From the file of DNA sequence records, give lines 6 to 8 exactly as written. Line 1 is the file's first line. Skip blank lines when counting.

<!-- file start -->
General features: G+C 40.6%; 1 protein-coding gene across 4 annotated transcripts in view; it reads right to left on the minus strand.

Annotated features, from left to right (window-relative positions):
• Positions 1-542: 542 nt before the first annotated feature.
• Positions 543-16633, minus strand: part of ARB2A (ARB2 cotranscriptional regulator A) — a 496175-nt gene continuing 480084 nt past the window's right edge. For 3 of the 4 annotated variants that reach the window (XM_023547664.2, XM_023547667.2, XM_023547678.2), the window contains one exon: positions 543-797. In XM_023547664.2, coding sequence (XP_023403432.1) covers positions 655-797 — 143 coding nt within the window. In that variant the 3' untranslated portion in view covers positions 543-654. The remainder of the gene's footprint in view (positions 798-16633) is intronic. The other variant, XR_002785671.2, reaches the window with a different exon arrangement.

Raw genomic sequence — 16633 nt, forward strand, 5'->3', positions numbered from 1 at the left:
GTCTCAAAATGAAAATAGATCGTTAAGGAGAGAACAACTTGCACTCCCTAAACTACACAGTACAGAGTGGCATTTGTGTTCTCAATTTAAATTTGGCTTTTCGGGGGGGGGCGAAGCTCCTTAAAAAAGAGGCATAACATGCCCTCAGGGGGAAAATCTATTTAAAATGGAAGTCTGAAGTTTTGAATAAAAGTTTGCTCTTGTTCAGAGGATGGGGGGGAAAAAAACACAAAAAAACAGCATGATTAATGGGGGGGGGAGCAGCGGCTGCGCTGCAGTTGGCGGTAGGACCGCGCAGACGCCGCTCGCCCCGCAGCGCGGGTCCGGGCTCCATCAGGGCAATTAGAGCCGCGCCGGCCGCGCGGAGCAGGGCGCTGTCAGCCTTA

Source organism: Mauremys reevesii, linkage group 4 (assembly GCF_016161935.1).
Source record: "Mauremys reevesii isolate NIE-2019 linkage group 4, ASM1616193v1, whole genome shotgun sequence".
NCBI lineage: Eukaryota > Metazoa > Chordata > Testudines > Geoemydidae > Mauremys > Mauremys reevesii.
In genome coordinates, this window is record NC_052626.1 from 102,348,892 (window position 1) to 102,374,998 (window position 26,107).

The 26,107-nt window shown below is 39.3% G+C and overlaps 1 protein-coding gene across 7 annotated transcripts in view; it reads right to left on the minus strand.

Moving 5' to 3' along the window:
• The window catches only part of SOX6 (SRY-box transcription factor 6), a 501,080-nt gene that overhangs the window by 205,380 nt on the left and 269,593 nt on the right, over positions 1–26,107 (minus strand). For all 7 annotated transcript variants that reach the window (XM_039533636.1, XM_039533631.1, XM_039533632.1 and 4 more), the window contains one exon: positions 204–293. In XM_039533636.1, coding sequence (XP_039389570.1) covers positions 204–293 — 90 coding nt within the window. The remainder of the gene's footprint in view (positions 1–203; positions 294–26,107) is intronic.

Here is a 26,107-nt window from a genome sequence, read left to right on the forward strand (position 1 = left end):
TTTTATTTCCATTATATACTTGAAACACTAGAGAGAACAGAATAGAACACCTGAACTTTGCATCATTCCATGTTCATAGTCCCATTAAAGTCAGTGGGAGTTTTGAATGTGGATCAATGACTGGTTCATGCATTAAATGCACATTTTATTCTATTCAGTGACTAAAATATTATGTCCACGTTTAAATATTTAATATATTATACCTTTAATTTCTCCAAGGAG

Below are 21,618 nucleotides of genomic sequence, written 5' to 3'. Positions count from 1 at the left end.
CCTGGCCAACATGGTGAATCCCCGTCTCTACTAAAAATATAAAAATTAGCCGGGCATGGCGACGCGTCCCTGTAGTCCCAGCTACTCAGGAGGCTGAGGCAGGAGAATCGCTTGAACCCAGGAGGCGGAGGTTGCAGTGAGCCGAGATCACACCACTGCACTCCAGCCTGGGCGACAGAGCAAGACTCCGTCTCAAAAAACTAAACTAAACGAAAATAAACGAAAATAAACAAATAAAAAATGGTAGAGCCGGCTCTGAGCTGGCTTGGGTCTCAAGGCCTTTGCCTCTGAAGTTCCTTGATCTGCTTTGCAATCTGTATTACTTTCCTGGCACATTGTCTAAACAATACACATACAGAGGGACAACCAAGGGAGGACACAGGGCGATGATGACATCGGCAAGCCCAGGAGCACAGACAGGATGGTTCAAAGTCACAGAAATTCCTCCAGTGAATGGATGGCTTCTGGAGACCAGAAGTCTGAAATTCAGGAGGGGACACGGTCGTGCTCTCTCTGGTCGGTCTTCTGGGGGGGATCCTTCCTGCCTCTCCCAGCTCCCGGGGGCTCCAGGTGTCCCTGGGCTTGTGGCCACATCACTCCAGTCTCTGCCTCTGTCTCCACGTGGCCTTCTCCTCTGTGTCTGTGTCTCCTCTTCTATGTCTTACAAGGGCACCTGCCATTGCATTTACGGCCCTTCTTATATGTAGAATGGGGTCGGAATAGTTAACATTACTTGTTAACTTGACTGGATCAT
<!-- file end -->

GTCTCAAAATGAAAATAGATCGTTAAGGAGAGAACAACTTGCACTCCCTAAACTACACAGTACAGAGTGGCATTTGTGTTCTCAATTTAAATTTGGCTTTTCGGGGGGGGGCGAAGCTCCTTAAAAAAGAGGCATAACATGCCCTCAGGGGGAAAATCTATTTAAAATGGAAGTCTGAAGTTTTGAATAAAAGTTTGCTCTTGTTCAGAGGATGGGGGGGAAAAAAACACAAAAAAACAGCATGATTAATGGGGGGGGGAGCAGCGGCTGCGCTGCAGTTGGCGGTAGGACCGCGCAGACGCCGCTCGCCCCGCAGCGCGGGTCCGGGCTCCATCAGGGCAATTAGAGCCGCGCCGGCCGCGCGGAGCAGGGCGCTGTCAGCCTTA

Source organism: Mauremys reevesii, linkage group 4 (assembly GCF_016161935.1).
Source record: "Mauremys reevesii isolate NIE-2019 linkage group 4, ASM1616193v1, whole genome shotgun sequence".